Malignant Melanoma: It Pays to Be a Woman

Jacob Mashiah, MD, Sarah Brenner, MD


Skinmed. 2003;2(3) 

In This Article

Do Sex Hormones Play a Role in Melanoma?

The gender differences in melanoma demand an investigation of the effect of sex hormones on this malignancy. Sex hormones bind to the classical type I estrogen receptor, then translocate to the nucleus and bind to DNA. Breast and prostate tumors are affected by endocrine therapy through type I estrogen receptors found on the tumor cells. When several studies were reviewed for the presence of such receptors in melanoma cells,[11] estrogen receptors were found in some of the biochemical and histochemical tests, but not in the immunohistochemical tests using monoclonal antibodies. One study[12] utilizing all three methods detected estrogen receptors only with the biochemical method. These findings could be considered false positive results and attributed to binding of the hormone to a protein other than the type I estrogen receptor, binding of the hormone to nonmelanoma cells,[13] detection of binding to type II cytoplasmic and type III cell membrane estrogen receptors, or the existence of a new and antigenically different estrogen receptor that cannot be detected by the specific monoclonal antibody. Such a change in the receptor region would, however, result in a diminished response to the estrogens.[11,12,14] Apparently estrogen receptors do exist on melanoma cells, albeit low-affinity receptors and not the type I high-affinity receptors.

In view of the efficacy of the antiestrogenic drug tamoxifen in patients with estrogen receptor-positive breast cancer, many attempts have been made to achieve the same benefit in melanoma patients. Tamoxifen was evaluated as a single agent in 12 studies covering 213 patients with metastatic melanoma[15]; the response rate was only 7%. The combination of tamoxifen with other drugs such as dacarbazine, carmustine, and cisplatin produced a synergistic effect.[16] The synergistic effect was confirmed in a randomized trial[17] comparing tamoxifen and dacarbazine vs. dacarbazine alone. The response rates were 28% and 12%, and the survival was 48 weeks and 29 weeks, respectively. It is notable that the improvement of the response and survival in the combination therapy group was seen mainly in women, with response rates in women and men of 38% vs. 19% and survival of 69 weeks vs. 31 weeks, respectively. Another interesting finding in this study[17] was longer survival for men with higher basal metabolic index: 43 weeks vs. 24 weeks for low basal metabolic index. Obese men have a high estrogen/dihydrotestosterone ratio, possibly ameliorating their prognosis as it does for women.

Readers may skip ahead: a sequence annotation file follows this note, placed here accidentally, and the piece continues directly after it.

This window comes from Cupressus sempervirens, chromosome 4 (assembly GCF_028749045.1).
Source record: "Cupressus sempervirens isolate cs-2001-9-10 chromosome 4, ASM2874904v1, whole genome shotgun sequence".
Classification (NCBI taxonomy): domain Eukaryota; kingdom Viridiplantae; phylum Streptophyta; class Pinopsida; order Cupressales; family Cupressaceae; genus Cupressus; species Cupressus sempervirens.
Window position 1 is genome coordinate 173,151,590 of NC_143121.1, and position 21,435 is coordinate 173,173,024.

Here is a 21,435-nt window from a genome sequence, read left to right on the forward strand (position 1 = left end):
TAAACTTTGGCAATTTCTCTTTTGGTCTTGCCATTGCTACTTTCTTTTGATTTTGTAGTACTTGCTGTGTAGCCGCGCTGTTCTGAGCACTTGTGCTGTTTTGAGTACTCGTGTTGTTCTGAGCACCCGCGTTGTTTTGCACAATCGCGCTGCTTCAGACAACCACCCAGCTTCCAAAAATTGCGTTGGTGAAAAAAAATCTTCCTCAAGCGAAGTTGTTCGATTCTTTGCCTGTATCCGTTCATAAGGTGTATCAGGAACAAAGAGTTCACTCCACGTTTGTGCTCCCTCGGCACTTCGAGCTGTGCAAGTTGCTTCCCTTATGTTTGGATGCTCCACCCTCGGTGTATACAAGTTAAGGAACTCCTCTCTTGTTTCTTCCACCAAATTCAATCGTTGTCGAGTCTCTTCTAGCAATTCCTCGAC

It has been suggested that tamoxifen -- rather than act through classical estrogen receptors -- may inactivate the insulin-like growth factor I receptor, an important plasma membrane receptor of melanoma cells.[18] Others[19] suggest that melanoma-derived growth factors may act on stromal cells that are adjacent to the tumor: lymphocytes, fibroblasts, and macrophages. In turn, these cells exert their activity of regulating tumor growth, adhesion, angiogenesis, motility, and metastasis.[19] The autocrine and paracrine production of angiogenic factors, expression of adhesion molecules, activity of proteolytic enzymes, and host immune responses to melanoma may all be altered by the sex hormones via transcriptional repression on the interleuken-8 promoter.[19] Additionally, it is claimed that tamoxifen and quercetin are capable of inhibiting melanoma cell growth by inter-acting with type II estrogen-binding sites situated on melanoma cells.[20] Tamoxifen clearly possesses some antineoplastic, as well as definite antiestrogenic, properties that it exerts through pathways other than the antiestrogenic activity via type I estrogen receptors.